Meant for men

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stride in style A Manoviraj Khosla creation
stride in style A Manoviraj Khosla creation

A couple of designers will let men rule the ramp at WLIFW and DFW

Fashion has been women’s forte. They rule the ramp and flock to designer stuff. However, a rising tribe of designers is unravelling the joy of making clothes for men.

The believers in men’s wear that are gaining strength. Men are ready to re-invent themselves, they vouch.

At the two fashion weeks in New Delhi, there were a couple of designers who are showcasing all men’s wear. Though local lad Manoviraj Khosla makes women’s wear, he has shown an exclusive men’s collection for the past three seasons. “I enjoy making men’s wear more. I relate to it better,” says the designer.

Contrary to popular belief, Khosla believes men’s wear offers enough challenges.

“There is so much potential that is yet to be tapped in men’s wear,” he says. Innovation can happen even on shirts and trousers, he asserts.

Khosla’s collection “Then and Now” infuses new life in the 1970s and ’80s style. He is bringing back harem pants, embellishing them with kantha and batik and colouring them in shades of blue, purple, orange and whites.

“In terms of silhouette, I am bringing back the pleats and getting cutwork onto jackets,” says Khosla.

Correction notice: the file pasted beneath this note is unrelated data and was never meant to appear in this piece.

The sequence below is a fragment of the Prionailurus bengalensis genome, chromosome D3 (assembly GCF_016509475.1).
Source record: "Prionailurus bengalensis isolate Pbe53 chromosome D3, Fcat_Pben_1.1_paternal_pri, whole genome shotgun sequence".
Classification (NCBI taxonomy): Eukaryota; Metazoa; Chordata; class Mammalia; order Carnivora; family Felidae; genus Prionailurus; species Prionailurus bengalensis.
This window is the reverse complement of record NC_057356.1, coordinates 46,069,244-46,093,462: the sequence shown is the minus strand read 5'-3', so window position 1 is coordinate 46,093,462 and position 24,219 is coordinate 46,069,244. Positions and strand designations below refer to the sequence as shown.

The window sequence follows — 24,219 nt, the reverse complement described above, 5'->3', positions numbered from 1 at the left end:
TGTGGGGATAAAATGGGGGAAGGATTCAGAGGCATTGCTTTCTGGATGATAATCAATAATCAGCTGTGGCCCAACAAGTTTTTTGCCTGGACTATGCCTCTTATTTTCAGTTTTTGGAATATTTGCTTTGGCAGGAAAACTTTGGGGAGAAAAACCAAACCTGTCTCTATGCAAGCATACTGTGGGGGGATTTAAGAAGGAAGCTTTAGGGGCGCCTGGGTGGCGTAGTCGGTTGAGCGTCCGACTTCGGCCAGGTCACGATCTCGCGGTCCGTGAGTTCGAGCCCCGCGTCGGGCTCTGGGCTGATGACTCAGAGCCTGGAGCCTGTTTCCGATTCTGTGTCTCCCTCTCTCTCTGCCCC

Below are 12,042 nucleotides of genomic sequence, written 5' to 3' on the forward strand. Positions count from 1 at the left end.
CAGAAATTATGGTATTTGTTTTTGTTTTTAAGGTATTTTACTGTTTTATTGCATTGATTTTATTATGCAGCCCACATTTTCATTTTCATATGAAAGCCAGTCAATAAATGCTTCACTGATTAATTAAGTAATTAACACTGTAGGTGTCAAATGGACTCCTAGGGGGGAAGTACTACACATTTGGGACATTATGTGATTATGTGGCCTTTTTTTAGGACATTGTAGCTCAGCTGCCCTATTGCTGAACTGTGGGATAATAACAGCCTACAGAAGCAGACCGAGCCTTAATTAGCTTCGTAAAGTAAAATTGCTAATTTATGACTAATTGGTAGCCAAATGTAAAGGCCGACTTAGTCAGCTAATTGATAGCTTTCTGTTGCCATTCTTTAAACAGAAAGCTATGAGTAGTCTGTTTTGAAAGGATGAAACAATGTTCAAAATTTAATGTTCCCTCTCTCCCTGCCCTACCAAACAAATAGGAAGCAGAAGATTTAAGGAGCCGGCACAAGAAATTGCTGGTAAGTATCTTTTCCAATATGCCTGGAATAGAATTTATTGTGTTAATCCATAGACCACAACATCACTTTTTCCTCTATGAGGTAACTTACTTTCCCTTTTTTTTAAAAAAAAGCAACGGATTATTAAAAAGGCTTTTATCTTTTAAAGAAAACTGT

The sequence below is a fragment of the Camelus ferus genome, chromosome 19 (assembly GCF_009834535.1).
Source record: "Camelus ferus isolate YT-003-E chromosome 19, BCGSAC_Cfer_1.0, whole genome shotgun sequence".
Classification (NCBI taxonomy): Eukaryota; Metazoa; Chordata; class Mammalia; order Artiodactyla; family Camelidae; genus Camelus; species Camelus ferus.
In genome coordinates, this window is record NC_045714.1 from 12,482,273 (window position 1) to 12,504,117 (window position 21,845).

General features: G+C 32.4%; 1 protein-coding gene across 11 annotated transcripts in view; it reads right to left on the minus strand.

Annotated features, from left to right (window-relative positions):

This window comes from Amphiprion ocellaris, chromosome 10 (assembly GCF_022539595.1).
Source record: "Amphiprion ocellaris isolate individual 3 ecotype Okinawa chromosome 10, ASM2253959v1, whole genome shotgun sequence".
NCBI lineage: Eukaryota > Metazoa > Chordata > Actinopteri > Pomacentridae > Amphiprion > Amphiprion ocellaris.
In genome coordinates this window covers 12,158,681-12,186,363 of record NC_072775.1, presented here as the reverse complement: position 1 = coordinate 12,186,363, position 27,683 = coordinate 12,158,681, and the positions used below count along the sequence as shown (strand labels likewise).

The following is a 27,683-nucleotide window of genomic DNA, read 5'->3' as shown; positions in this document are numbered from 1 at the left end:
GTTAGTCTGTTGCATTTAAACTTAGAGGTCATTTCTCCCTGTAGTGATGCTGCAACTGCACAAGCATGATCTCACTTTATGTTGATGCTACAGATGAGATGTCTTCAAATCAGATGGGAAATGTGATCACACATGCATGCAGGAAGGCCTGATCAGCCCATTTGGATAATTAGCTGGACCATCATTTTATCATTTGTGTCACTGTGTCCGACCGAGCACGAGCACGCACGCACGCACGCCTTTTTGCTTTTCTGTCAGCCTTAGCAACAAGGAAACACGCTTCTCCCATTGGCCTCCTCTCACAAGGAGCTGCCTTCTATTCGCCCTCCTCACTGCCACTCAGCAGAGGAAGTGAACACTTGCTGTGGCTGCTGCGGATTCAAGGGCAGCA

“If women can look fashionable, why can’t men?” he asks.

The sentiment is echoed by Rajvi Mohan, a debutant at DFW. If Khosla slid into men’s wear because he understood it better, Rajvi attempted it as she “did not understand anything about it.” She joins Khosla in making it an all men’s show, though at a different event.

“I have been designing for men for the past eight years. It gave me the chance to learn something new,” says the Delhi-based designer. “Men’s wear will get the focus, provided the designers have the guts to hold on to it,” the young designer is candid. “In the commercial sense, the numbers never tally. Women’s wear will make more money. But men’s wear is an emerging market,” analyses Rajvi.

At the DFW, she will showcase a prêt line with T-shirts, kurtas, jackets and light sherwanis mostly in linen, silk and cotton.





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